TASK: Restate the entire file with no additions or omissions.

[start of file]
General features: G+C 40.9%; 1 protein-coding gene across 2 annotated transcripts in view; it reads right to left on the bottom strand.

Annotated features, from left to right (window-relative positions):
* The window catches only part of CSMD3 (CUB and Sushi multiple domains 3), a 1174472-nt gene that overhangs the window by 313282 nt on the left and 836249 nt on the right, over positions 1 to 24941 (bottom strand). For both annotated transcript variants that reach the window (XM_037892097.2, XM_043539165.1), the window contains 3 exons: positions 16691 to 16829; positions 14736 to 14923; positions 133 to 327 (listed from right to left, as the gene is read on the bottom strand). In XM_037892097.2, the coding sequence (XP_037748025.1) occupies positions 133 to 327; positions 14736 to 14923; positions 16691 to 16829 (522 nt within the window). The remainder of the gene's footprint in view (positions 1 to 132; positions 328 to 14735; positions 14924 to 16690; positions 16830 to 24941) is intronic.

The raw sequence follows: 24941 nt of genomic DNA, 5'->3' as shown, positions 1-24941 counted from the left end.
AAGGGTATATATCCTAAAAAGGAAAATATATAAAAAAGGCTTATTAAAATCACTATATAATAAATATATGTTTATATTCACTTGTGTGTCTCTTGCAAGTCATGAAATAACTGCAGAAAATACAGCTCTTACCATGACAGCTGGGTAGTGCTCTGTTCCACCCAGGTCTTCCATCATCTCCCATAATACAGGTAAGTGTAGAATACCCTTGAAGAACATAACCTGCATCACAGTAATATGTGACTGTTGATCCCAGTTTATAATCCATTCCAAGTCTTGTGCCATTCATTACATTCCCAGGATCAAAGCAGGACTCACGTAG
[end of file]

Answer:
General features: G+C 40.9%; 1 protein-coding gene across 2 annotated transcripts in view; it reads right to left on the bottom strand.

Annotated features, from left to right (window-relative positions):
* The window catches only part of CSMD3 (CUB and Sushi multiple domains 3), a 1174472-nt gene that overhangs the window by 313282 nt on the left and 836249 nt on the right, over positions 1 to 24941 (bottom strand). For both annotated transcript variants that reach the window (XM_037892097.2, XM_043539165.1), the window contains 3 exons: positions 16691 to 16829; positions 14736 to 14923; positions 133 to 327 (listed from right to left, as the gene is read on the bottom strand). In XM_037892097.2, the coding sequence (XP_037748025.1) occupies positions 133 to 327; positions 14736 to 14923; positions 16691 to 16829 (522 nt within the window). The remainder of the gene's footprint in view (positions 1 to 132; positions 328 to 14735; positions 14924 to 16690; positions 16830 to 24941) is intronic.

The raw sequence follows: 24941 nt of genomic DNA, 5'->3' as shown, positions 1-24941 counted from the left end.
AAGGGTATATATCCTAAAAAGGAAAATATATAAAAAAGGCTTATTAAAATCACTATATAATAAATATATGTTTATATTCACTTGTGTGTCTCTTGCAAGTCATGAAATAACTGCAGAAAATACAGCTCTTACCATGACAGCTGGGTAGTGCTCTGTTCCACCCAGGTCTTCCATCATCTCCCATAATACAGGTAAGTGTAGAATACCCTTGAAGAACATAACCTGCATCACAGTAATATGTGACTGTTGATCCCAGTTTATAATCCATTCCAAGTCTTGTGCCATTCATTACATTCCCAGGATCAAAGCAGGACTCACGTAG